An occurrence that has become all to common in America: the rush to capitalize on tragedy to push an agenda

What occurred early yesterday morning at the Pulse Nightclub in Orlando is a tragedy that has become too familiar (albeit less frequent, but we’ll save that for another time): a mass shooting involving a high number of fatalities. Unsurprisingly, the usual suspects were out to push a political agenda.

Hillary Clinton was somewhat reasonable compared to many on the left in acknowledging the terrorism aspect and even kinds-sorta calling it radical Islam, but she did also join the chorus of voices calling for an assault weapons ban among other things.

As predictable as the chorus of calls to ban guns is the insistence by these people that “trying to prevent more of these tragedies is not politicizing!”

Well, yes it is. If you are using a tragedy to call for policies that indisputably would not have prevented said tragedy, then the use of that tragedy is politicization. When you call for universal background checks in response to a shooting by a man who purchased a gun legally and with a background check, then your argument is a total non-sequitur and you are essentially capitalizing on the emotion and tragedy in the wake of these events to push an arbitrary policy agenda that you already favored. That is the textbook definition of politicizing an event. The argument that “maybe it would not have prevented this, but it would prevent others like it” does not hold water when you say that every single time. What exactly would these policies have prevented if it’s never one of the mass shootings used to push such policies?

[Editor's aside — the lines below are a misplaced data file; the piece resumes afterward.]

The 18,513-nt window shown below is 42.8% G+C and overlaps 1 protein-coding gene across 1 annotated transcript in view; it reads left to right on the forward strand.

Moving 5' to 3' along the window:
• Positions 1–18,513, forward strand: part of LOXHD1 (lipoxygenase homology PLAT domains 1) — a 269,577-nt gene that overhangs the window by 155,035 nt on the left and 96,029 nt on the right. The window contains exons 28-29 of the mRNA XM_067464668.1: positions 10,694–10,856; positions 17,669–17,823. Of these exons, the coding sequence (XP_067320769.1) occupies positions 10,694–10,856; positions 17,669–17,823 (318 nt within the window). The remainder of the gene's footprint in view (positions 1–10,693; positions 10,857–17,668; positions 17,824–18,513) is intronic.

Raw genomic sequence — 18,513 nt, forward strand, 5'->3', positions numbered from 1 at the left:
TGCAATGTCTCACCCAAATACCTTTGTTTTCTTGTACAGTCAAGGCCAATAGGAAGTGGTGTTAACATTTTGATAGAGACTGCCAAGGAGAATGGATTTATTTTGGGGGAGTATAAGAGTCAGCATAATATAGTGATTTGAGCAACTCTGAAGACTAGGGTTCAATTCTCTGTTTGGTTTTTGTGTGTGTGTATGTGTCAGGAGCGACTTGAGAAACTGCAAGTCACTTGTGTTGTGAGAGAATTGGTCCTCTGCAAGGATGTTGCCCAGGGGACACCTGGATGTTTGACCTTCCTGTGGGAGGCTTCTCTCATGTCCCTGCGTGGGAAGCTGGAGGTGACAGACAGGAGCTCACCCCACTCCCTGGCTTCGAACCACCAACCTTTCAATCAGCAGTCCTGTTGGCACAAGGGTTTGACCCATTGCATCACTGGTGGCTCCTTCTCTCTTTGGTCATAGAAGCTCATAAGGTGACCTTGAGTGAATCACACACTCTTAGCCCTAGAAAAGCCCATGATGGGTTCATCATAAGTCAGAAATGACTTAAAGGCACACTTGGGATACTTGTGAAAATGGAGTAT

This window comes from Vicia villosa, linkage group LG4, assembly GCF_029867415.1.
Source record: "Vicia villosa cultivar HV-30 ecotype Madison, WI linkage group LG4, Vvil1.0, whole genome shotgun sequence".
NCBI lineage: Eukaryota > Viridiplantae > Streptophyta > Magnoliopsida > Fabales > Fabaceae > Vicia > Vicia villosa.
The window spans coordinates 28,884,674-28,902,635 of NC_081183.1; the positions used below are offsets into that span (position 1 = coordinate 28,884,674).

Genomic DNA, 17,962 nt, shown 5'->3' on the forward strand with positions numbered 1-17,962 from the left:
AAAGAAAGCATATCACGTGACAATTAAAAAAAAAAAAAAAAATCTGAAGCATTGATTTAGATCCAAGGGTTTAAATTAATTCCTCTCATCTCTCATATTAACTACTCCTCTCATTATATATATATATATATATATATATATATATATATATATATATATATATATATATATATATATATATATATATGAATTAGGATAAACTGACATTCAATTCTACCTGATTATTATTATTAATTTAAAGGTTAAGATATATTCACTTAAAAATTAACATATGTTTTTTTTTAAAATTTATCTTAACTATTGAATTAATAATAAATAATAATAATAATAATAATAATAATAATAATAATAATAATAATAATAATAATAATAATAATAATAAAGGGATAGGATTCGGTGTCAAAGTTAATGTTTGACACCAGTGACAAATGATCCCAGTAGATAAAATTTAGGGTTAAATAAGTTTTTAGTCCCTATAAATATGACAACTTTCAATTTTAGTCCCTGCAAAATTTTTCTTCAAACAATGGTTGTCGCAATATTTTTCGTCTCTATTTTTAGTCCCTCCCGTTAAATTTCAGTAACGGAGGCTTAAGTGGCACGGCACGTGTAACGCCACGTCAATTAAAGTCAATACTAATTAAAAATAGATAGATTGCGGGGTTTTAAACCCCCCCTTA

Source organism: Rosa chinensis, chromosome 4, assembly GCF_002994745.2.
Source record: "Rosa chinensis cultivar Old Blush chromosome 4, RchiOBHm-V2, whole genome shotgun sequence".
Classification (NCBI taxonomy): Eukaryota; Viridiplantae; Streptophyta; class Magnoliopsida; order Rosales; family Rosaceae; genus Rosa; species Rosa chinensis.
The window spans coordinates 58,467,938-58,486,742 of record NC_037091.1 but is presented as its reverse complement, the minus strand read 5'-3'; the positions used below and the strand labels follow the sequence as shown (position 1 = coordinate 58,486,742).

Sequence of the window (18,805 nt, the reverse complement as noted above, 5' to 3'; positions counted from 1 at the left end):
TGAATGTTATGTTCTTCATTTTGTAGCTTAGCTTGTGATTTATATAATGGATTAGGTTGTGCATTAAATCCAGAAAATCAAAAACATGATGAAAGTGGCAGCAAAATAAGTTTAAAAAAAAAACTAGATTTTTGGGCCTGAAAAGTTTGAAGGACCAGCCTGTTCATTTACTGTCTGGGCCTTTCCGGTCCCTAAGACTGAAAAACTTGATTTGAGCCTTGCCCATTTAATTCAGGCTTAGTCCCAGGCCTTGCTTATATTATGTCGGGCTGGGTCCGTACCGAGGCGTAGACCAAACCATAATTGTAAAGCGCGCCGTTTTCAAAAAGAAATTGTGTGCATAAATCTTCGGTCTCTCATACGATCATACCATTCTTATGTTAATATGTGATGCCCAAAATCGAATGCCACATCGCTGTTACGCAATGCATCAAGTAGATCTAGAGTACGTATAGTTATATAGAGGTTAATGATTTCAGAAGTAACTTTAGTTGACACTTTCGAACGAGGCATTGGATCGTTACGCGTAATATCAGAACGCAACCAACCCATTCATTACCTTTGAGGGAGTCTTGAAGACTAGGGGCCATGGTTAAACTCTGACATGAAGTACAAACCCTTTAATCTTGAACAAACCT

I’ll save my comments on the effectiveness of Gun Control policies for another post. I think for now it is important to call out those who think they can jump on this opportunity to push their pre-existing, unrelated political agenda. I will acknowledge that most people who do so truly are well-meaning people who just fail to recognize or understand the facts of the situation. People like Seth MacFarlane, who advocate for policies that already exist:

And then, double down on that position once they are called on it, by patting America’s favorite “pro-gun” Democrat on the back:

I hope we can educate, not demonize those people. Both sides of the aisle are too quick to demonize each other and ascribe motive. But people like Hillary Clinton and Barack Obama should, and do, know better.

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